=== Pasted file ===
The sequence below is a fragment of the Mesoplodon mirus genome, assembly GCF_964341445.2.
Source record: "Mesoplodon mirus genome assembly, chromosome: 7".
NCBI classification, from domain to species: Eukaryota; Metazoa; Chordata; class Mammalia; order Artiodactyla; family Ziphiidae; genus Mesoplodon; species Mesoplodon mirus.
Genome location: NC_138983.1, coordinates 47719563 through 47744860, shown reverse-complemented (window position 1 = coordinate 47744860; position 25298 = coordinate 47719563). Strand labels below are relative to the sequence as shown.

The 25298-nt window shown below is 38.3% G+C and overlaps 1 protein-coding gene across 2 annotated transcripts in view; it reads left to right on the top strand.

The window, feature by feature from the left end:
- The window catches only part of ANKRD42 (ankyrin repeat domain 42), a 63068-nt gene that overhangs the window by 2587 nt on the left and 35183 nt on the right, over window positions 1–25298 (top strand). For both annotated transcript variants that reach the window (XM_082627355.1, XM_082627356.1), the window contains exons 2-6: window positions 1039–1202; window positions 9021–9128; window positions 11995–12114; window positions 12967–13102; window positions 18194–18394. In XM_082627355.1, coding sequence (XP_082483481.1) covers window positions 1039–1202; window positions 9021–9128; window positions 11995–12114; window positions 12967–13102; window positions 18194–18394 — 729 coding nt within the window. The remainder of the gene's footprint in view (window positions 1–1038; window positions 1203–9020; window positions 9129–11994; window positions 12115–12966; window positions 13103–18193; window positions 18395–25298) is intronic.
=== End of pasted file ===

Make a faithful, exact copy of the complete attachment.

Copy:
The sequence below is a fragment of the Mesoplodon mirus genome, assembly GCF_964341445.2.
Source record: "Mesoplodon mirus genome assembly, chromosome: 7".
NCBI classification, from domain to species: Eukaryota; Metazoa; Chordata; class Mammalia; order Artiodactyla; family Ziphiidae; genus Mesoplodon; species Mesoplodon mirus.
Genome location: NC_138983.1, coordinates 47719563 through 47744860, shown reverse-complemented (window position 1 = coordinate 47744860; position 25298 = coordinate 47719563). Strand labels below are relative to the sequence as shown.

The 25298-nt window shown below is 38.3% G+C and overlaps 1 protein-coding gene across 2 annotated transcripts in view; it reads left to right on the top strand.

The window, feature by feature from the left end:
- The window catches only part of ANKRD42 (ankyrin repeat domain 42), a 63068-nt gene that overhangs the window by 2587 nt on the left and 35183 nt on the right, over window positions 1–25298 (top strand). For both annotated transcript variants that reach the window (XM_082627355.1, XM_082627356.1), the window contains exons 2-6: window positions 1039–1202; window positions 9021–9128; window positions 11995–12114; window positions 12967–13102; window positions 18194–18394. In XM_082627355.1, coding sequence (XP_082483481.1) covers window positions 1039–1202; window positions 9021–9128; window positions 11995–12114; window positions 12967–13102; window positions 18194–18394 — 729 coding nt within the window. The remainder of the gene's footprint in view (window positions 1–1038; window positions 1203–9020; window positions 9129–11994; window positions 12115–12966; window positions 13103–18193; window positions 18395–25298) is intronic.